of adults would
like access to an electronic health record, yet just 2% of adults
currently use EHRs
Interactive/The Wall Street Journal Online; September 22, 2006
Services Improvement Partnership Factsheet (UK); Version 1,
September 1, 2006
National Survey on
Telecare Implementation - early results now available
Services Improvement Partnership (UK); September 16, 2006
Diagnosis, Access And
Outcomes: Update Of A Systematic Review Of Telemedicine Services
Journal of Telemedicine and Telecare, September 2006,
Wikis, Blogs And Podcasts: A New
Generation Of Web-Based Tools For Virtual Collaborative Clinical
Practice And Education
August 15, 2006
Medical Device Makers Push for
Medical Device Companies Lobby Congress to
Require Medicare Pay Doctors for New Technology
Yahoo Financial News; September 25, 2006
Physicians Slow to Adopt Patient
Center for Studying Health System Change,
Remote Control for Health Care
The New York Times; September 9, 2006
A Systematic Review Of The Literature On Home Monitoring For
Patients With Heart Failure
Journal of Telemedicine and Telecare, July 2006
Why Are Health Care Interventions
Delivered Over the Internet? A Systematic Review of the Published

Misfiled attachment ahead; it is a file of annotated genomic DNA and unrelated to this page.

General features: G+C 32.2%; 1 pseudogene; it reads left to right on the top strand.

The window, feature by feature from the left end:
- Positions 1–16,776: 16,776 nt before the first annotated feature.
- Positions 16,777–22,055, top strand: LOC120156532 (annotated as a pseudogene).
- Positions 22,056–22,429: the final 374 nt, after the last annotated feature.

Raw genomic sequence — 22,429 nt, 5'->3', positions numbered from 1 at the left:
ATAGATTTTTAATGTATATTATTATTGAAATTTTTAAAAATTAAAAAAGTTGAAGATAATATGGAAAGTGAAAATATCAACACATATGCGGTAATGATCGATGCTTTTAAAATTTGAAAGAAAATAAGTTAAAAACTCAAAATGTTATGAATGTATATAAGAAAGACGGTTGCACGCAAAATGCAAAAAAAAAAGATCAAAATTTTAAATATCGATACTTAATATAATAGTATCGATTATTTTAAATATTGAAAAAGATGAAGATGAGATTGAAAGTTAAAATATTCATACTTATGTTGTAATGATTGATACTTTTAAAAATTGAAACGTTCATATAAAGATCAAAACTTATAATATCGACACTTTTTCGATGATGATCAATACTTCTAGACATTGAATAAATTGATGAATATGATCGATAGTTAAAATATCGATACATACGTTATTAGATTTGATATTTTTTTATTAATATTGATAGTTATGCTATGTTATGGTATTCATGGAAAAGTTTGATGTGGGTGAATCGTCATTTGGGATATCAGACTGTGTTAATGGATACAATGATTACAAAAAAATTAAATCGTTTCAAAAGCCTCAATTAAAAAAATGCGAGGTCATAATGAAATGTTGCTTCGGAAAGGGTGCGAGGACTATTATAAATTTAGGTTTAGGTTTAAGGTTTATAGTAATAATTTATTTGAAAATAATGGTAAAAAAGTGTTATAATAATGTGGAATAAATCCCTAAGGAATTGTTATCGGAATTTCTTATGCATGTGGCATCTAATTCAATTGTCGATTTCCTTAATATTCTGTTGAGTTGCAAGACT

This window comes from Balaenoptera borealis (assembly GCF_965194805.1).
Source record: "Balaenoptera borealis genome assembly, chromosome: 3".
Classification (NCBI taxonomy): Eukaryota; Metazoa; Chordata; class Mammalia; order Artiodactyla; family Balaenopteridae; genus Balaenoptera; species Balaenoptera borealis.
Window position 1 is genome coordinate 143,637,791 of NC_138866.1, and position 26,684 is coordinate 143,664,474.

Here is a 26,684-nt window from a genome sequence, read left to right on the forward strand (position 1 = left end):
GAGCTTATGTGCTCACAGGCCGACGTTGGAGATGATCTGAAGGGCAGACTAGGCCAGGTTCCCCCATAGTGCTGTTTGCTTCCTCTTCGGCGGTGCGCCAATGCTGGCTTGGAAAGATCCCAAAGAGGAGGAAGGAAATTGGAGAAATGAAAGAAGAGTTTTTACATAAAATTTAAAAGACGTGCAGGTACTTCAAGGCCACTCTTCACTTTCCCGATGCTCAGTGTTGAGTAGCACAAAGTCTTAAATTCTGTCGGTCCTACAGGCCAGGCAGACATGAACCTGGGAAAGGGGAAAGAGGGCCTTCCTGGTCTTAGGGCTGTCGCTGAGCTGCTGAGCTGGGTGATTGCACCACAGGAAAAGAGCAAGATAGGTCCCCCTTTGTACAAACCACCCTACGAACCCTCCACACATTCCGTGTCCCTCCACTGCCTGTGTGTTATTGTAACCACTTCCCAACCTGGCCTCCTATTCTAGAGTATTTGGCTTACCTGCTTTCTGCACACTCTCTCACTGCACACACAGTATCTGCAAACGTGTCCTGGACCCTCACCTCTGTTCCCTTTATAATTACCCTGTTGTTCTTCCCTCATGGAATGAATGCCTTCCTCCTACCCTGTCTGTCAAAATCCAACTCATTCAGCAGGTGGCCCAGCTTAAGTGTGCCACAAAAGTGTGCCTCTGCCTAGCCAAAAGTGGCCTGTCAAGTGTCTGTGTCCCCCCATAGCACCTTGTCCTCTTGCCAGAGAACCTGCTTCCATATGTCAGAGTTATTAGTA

Journal of Medical Internet Research; June 23, 2006
Anticipation Grows For At-Home Tech
Healthcare IT News; August 1, 2006
Reducing Corporate Health Care Costs: Refocusing the Strategy
Endorse Consumer-directed Plans, Care Management Programs
Center for Health Solutions and Deloitte Consulting LLP, September
How Common Are Electronic Health Records In The United States? A
Summary Of The Evidence
Health Affairs; October 11, 2006
of physicians used an EHR but only 9% used systems with at least 4
key functionalities identified by the Institute of Medicine
The Future of the Internet II
survey of technology thinkers and stakeholders shows they believe
the internet will continue to spread in a "flattening"and improving
world. There are many, though, who think major problems will
accompany technology advances by 2020
Internet & American Life Project; September 24, 2006
Thought Leadership Survey: Physician Alignment through IT
Harris Interactive (sponsored by McKesson); August 2006
The Rise In Spending Among Medicare Beneficiaries: The Role Of
Chronic Disease Prevalence And Changes In Treatment Intensity
Health Affairs; August 22, 2006
Report to the
Congress: Increasing the Value of Medicare
Applicability of the Evidence Regarding Intensive Glycemic Control
and Self-Monitored Blood Glucose to Medicare Patients with Type 2
Technology Assessment (Draft); August 16, 2006
E-CareManagement News is a